Two much in one

The Delhi Airport Metro project frames the distortions in PPP projects where construction and operational activities are bundled into one contract

Some recent performance audit reports of the Comptroller and Auditor General (CAG) of India have been acclaimed for their exposure of egregious corruption. A more important but less-discussed contribution has been to shine a light on critical instances of largescale incomplete contracts with private agencies in the infrastructure sector. The just announced end to the tortured relationship between the Reliance-Infrastructure-promoted Delhi Airport Metro Express Private Ltd (DAMEPL) and the Delhi Metro Rail Corporation (DMRC) is a case in point.

In a recent audit of the DAMEPL, the CAG has found large equity dilution by the private concessionaire. Similar equity restructuring has been observed in projects in other states too. This is representative of the distortions that arise in public-private partnership (PPP) projects where construction and operational activities are bundled into one contract.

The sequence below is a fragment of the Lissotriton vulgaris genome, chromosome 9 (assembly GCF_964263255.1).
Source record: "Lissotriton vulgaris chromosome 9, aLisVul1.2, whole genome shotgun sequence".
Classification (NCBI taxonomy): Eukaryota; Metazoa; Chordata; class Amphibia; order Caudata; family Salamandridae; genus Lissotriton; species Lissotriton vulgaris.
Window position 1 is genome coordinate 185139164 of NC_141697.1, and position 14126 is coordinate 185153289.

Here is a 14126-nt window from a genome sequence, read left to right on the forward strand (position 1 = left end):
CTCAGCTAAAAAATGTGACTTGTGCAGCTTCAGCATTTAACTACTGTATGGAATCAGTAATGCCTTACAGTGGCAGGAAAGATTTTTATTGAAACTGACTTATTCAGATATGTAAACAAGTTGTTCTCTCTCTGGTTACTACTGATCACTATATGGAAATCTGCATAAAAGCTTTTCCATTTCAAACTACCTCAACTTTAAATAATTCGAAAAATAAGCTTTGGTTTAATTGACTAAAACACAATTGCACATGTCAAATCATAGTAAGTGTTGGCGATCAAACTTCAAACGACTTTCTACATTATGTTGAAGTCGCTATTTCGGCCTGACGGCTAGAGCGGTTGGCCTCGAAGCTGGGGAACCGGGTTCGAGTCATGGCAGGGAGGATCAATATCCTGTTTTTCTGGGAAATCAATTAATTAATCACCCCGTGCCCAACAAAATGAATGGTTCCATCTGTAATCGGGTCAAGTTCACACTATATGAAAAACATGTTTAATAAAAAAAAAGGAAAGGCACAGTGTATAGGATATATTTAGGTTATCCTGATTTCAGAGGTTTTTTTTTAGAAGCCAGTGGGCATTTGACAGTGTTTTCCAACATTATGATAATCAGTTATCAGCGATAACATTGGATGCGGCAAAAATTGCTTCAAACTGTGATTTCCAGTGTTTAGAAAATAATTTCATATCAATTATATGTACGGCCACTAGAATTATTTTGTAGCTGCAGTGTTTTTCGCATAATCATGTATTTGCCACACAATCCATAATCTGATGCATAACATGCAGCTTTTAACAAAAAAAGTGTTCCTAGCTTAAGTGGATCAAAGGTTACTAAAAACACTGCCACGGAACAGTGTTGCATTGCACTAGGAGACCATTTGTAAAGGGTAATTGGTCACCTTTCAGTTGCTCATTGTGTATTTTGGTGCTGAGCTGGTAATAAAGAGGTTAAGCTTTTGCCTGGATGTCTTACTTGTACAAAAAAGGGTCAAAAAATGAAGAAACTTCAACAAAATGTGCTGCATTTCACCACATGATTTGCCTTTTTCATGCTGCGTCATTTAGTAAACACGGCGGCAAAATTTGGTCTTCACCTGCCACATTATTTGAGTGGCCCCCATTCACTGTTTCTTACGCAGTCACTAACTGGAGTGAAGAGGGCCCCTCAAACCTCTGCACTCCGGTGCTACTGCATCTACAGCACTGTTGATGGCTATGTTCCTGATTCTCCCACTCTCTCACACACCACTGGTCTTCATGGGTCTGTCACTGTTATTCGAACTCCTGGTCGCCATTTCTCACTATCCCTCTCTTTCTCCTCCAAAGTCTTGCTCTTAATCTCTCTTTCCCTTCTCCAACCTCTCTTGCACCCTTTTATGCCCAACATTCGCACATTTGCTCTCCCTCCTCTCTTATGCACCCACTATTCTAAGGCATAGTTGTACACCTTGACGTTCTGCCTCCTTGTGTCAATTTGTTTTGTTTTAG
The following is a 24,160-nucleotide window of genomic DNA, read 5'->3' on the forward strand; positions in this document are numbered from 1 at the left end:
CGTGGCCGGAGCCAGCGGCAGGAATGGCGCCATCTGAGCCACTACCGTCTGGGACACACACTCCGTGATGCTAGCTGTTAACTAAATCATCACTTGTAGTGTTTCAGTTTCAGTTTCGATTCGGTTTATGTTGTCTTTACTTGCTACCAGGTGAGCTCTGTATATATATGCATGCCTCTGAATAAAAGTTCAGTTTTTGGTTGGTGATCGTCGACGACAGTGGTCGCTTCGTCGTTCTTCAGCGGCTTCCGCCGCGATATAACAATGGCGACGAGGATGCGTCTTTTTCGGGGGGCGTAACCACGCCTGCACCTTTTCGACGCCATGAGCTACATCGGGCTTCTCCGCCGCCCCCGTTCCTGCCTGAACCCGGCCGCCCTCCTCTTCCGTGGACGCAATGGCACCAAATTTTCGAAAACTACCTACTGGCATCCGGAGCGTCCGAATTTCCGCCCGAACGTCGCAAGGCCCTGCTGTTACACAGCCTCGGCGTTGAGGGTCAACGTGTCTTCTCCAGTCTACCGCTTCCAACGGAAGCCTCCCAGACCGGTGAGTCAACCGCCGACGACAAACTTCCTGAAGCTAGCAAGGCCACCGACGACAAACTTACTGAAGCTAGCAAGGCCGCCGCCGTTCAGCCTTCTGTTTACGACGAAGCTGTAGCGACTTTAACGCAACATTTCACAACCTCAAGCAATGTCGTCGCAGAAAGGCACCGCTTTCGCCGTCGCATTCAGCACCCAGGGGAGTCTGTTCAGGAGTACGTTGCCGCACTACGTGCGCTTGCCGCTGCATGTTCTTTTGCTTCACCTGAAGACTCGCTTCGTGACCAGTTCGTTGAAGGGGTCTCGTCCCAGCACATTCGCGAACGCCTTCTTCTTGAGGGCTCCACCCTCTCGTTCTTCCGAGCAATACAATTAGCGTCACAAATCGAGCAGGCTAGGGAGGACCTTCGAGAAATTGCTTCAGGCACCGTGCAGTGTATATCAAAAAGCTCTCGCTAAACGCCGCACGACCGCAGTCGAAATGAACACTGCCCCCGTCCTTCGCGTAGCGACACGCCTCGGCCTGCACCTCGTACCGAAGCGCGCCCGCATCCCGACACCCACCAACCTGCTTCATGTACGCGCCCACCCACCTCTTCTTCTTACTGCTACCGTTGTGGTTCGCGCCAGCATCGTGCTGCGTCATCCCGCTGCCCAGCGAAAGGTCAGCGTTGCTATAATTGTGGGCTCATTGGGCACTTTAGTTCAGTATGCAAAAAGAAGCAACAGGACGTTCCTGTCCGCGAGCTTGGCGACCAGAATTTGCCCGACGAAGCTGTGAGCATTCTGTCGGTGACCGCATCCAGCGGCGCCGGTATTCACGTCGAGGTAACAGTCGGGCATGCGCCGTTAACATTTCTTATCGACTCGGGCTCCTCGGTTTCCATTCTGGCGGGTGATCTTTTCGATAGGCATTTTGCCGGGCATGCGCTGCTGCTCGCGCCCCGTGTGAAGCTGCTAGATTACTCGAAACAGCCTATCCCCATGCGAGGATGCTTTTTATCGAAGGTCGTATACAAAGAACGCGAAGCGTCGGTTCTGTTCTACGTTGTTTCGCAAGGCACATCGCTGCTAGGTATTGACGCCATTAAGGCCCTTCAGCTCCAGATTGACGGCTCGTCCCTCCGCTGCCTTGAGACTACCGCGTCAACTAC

The 22.7 kilometre metro rail linking the Indira Gandhi International Airport was built as a PPP at a cost of Rs 5,780 crore, of which nearly 54 per cent was financed by the government and 46 per cent by DAMEPL, a private consortium led by Reliance Infrastructure. Operations started in February 2011. The CAG has found that DAMEPL had diluted its debt-equity ratio from the mandated 70:30 to 43,218:1, 2,30,907:1 and 2,75,205:1 for 2009-10, 2010-11, and 2011-12 respectively. Thus, the project had been leveraged to an extent farbeyond what was initially envisaged, and indeed far beyond any prudent level. Reliance Infrastructure, for its part, contends that the concession agreement allows the concessionaire to restructure its equity holdings after two years of the agreement.

The significance of this equity dilution goes beyond concerns that the concessionaire now has limited financial exposure or fears that Reliance Infrastructure may slowly exit the project itself. An important lesson is that since the returns on project investments, both debt and equity, have been calculated assuming a debt-equity ratio of 70:30, any dilution of equity will benefit the equity holder.

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